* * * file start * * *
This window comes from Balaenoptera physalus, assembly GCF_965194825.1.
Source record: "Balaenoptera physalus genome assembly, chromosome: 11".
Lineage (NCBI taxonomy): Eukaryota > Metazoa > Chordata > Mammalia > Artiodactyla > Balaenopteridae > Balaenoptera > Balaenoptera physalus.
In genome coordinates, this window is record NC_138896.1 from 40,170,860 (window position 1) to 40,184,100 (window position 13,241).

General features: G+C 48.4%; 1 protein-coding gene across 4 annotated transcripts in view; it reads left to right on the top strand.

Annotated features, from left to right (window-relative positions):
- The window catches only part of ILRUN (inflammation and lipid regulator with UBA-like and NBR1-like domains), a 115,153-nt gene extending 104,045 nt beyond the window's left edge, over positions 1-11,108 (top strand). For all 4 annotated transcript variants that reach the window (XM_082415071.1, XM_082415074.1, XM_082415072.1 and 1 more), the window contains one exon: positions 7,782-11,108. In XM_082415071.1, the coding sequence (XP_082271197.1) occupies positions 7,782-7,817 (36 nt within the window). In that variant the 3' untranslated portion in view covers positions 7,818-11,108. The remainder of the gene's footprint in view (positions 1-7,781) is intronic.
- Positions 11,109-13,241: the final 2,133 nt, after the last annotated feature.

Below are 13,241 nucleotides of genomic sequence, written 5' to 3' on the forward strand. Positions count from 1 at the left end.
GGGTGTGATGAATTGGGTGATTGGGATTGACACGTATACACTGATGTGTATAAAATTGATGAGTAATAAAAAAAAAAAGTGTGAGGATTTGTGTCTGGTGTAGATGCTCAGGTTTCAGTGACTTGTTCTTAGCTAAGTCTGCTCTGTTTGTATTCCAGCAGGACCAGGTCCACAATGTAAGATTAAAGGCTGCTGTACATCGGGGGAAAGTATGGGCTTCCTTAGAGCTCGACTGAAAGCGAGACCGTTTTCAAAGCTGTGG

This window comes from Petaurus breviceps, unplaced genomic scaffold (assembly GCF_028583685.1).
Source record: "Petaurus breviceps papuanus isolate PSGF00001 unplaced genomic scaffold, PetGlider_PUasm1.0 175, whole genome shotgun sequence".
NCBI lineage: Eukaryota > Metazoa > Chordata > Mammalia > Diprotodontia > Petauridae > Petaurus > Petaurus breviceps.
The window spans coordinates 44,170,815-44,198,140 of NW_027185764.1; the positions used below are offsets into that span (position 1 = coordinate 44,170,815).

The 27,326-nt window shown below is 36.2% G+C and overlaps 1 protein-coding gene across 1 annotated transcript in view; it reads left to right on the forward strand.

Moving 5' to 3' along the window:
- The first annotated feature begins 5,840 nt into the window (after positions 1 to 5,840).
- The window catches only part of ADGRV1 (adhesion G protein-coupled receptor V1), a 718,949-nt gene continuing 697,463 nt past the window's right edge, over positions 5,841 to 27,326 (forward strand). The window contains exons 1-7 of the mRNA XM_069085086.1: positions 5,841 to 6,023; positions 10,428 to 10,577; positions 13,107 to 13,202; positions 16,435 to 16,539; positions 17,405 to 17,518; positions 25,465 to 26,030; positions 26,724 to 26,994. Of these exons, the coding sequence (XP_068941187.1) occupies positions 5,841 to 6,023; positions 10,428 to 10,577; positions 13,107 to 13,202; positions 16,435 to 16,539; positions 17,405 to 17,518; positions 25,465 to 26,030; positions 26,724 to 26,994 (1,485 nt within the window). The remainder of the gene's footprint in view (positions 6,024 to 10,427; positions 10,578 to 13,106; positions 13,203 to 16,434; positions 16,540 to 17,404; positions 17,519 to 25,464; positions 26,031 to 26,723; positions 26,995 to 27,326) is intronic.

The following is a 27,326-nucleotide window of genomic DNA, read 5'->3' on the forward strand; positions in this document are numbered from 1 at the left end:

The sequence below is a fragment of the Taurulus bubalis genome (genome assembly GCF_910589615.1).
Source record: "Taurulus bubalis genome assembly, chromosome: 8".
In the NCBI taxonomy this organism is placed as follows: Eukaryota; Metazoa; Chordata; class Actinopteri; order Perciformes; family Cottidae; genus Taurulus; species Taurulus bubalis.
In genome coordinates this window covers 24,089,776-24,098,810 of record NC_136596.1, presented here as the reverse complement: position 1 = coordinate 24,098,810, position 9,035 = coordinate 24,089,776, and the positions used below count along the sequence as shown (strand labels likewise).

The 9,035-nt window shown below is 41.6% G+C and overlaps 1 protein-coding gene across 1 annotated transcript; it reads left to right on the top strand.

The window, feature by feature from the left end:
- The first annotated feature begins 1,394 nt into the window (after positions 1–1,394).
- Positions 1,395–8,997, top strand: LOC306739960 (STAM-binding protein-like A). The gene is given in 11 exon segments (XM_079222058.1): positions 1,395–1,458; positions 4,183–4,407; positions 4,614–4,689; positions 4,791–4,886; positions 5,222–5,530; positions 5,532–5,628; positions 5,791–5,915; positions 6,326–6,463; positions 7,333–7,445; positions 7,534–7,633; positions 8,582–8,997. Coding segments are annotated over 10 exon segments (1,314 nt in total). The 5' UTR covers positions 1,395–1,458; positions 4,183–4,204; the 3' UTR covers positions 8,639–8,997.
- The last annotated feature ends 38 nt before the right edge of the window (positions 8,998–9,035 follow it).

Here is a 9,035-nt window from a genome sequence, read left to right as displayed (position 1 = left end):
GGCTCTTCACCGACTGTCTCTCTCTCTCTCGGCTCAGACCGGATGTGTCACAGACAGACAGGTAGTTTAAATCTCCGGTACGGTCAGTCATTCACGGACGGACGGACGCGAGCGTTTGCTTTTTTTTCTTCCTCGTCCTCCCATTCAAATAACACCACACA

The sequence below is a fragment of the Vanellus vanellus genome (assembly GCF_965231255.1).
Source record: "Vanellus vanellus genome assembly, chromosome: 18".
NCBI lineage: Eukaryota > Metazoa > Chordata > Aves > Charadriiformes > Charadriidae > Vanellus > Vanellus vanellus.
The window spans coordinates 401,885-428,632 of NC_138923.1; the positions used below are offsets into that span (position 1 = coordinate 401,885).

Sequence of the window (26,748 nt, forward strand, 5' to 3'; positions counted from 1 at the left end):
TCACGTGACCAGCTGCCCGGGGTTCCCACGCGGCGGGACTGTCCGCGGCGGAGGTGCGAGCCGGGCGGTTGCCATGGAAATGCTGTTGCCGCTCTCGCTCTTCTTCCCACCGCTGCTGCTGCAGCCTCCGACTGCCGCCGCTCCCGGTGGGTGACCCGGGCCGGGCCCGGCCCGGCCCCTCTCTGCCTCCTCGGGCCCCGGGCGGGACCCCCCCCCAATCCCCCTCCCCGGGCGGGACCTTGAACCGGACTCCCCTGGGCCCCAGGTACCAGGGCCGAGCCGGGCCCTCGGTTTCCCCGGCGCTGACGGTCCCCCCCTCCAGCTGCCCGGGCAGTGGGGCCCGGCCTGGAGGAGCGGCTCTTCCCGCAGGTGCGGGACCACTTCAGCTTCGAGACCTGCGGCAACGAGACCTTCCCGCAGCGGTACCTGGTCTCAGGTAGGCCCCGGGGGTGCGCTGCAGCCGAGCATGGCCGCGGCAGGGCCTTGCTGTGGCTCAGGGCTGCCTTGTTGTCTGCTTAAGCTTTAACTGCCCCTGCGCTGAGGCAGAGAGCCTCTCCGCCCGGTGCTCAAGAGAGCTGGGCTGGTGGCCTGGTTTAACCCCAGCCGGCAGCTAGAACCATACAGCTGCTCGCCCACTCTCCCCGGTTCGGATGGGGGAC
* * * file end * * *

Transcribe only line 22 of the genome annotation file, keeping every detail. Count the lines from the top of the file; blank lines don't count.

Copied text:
In the NCBI taxonomy this organism is placed as follows: Eukaryota; Metazoa; Chordata; class Actinopteri; order Perciformes; family Cottidae; genus Taurulus; species Taurulus bubalis.